I learned a lot about teaching that day. You can’t just start using big words to somebody who doesn’t have any prior knowledge, especially young kids. You have to go step by step and ignore the terms on your manual to get them to understand things. So it was a challenge to stay away from the terms we regularly use and come up with alternative words. As a teacher, you also have to make it sound simple so they don’t just give and also have to keep asking them questions so know if they are getting what you are telling them. I was surprised at myself for learning that I know this stuff more than I thought I knew. As Dr. Carvalho said at the end of the lab “you don’t really know how much you’ve learned until you teach it someone.”
Because these kids foreign to college environment, it felt good knowing that I was able to help them with some information regarding college education especially the labs. They were shocked to learn that labs run for more than three hours and to see our fat notebooks. But I had to assure them that it’s not really that hard, as it seems to them now.
One issue that I had regarding the lab which I thought didn’t work so well was the relevance between the kids age and the topic they were taught. My suggestions is that to perform an experiment that somehow relates to the field of forensics and catching criminals, which might be more interesting to these group of students rather than GMOs.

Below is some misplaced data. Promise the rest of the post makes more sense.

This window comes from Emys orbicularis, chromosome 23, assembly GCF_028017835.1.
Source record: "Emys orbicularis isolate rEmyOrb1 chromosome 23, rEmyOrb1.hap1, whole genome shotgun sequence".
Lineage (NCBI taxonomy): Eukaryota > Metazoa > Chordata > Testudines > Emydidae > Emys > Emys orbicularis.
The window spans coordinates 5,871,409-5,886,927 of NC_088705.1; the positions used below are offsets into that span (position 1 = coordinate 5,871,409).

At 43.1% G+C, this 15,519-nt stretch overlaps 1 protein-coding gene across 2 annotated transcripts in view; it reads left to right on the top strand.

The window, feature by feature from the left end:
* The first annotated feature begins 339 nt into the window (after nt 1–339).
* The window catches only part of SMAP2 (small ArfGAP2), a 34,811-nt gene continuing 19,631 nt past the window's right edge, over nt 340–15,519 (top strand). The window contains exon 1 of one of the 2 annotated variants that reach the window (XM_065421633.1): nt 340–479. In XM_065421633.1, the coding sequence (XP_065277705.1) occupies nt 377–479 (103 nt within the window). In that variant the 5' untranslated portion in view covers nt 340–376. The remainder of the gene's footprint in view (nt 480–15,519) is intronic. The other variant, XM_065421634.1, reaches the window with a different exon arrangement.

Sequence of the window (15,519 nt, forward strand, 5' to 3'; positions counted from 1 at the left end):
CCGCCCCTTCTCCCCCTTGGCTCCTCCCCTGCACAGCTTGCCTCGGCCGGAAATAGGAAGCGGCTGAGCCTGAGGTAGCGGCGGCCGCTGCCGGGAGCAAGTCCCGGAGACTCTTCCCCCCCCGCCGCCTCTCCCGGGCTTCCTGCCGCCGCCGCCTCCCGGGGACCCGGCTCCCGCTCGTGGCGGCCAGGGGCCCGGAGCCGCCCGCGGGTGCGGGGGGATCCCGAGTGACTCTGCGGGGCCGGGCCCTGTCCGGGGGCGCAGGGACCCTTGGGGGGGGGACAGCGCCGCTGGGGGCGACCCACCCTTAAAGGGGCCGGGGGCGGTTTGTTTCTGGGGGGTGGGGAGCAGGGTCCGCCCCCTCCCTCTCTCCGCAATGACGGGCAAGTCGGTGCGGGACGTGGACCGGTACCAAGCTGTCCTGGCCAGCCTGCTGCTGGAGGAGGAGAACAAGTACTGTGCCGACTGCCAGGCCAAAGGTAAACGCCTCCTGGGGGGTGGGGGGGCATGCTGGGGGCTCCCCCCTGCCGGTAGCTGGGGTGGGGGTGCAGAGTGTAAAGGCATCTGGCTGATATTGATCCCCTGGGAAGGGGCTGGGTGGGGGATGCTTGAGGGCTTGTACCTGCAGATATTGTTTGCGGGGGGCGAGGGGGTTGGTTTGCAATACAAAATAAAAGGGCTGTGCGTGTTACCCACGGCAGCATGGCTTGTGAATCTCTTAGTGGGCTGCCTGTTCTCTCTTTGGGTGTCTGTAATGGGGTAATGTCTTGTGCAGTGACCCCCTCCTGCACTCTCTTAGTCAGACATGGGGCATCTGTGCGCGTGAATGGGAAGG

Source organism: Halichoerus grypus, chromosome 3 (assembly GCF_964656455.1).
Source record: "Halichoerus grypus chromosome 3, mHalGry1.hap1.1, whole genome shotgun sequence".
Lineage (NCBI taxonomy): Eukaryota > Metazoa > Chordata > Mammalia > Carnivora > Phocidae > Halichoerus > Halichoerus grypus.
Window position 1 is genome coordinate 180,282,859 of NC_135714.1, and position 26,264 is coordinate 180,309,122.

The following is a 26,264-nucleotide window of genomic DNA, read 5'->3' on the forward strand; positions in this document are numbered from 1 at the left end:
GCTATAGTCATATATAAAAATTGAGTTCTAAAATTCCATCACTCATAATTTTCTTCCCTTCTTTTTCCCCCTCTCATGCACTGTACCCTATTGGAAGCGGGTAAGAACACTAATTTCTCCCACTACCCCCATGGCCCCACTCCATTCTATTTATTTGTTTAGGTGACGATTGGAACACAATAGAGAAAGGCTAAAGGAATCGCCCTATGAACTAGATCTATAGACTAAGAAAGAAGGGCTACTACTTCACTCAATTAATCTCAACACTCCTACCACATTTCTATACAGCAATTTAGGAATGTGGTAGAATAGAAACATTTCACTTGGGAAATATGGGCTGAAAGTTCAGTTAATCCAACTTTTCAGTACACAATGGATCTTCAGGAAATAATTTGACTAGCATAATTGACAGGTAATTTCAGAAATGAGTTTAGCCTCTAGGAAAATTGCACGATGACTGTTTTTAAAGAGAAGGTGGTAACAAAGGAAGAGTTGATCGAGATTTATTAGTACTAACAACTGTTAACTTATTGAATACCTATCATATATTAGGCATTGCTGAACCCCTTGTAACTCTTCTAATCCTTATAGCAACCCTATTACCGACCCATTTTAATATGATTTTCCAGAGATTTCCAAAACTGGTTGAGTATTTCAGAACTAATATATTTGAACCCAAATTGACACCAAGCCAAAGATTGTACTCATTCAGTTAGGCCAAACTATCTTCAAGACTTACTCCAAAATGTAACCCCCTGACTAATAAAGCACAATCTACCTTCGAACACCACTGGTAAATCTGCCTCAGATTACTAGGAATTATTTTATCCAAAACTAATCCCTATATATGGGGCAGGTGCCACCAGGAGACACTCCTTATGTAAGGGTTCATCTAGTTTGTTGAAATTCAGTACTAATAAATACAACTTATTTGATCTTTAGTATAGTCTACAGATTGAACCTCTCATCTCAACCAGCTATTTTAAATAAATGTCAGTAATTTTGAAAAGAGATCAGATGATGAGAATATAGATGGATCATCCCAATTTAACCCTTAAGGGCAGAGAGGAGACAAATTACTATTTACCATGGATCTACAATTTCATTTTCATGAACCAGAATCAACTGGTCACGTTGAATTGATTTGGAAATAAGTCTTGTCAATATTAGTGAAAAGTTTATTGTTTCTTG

It’s a great way to give back to your community as well as getting a feedback on how well you understood your materials. I felt happy for the visiting students for getting a glimpse of an actual lab rather than those under-developed middle school and high-school labs. And it’s a great idea to expose these students to this area so it might help them decide what to do in their future. It was a memorable moment for me and I know those kids will remember us and this whole experience as well.
Serving as a student teacher had its up and downs on Wednesday, but I think my experience has definitely served its purpose since I was finally able to see what it was like teaching others. Surprisingly, everything went extremely well. What I saw was a group of bright kids learning something that truly interests them. From the way they answered questions during the lecture to their attention to details during the experiment, I knew that someday they will make a clever decision to pursue the very field that intrigues them the same way extracting DNA in pharmacogenomics lab did.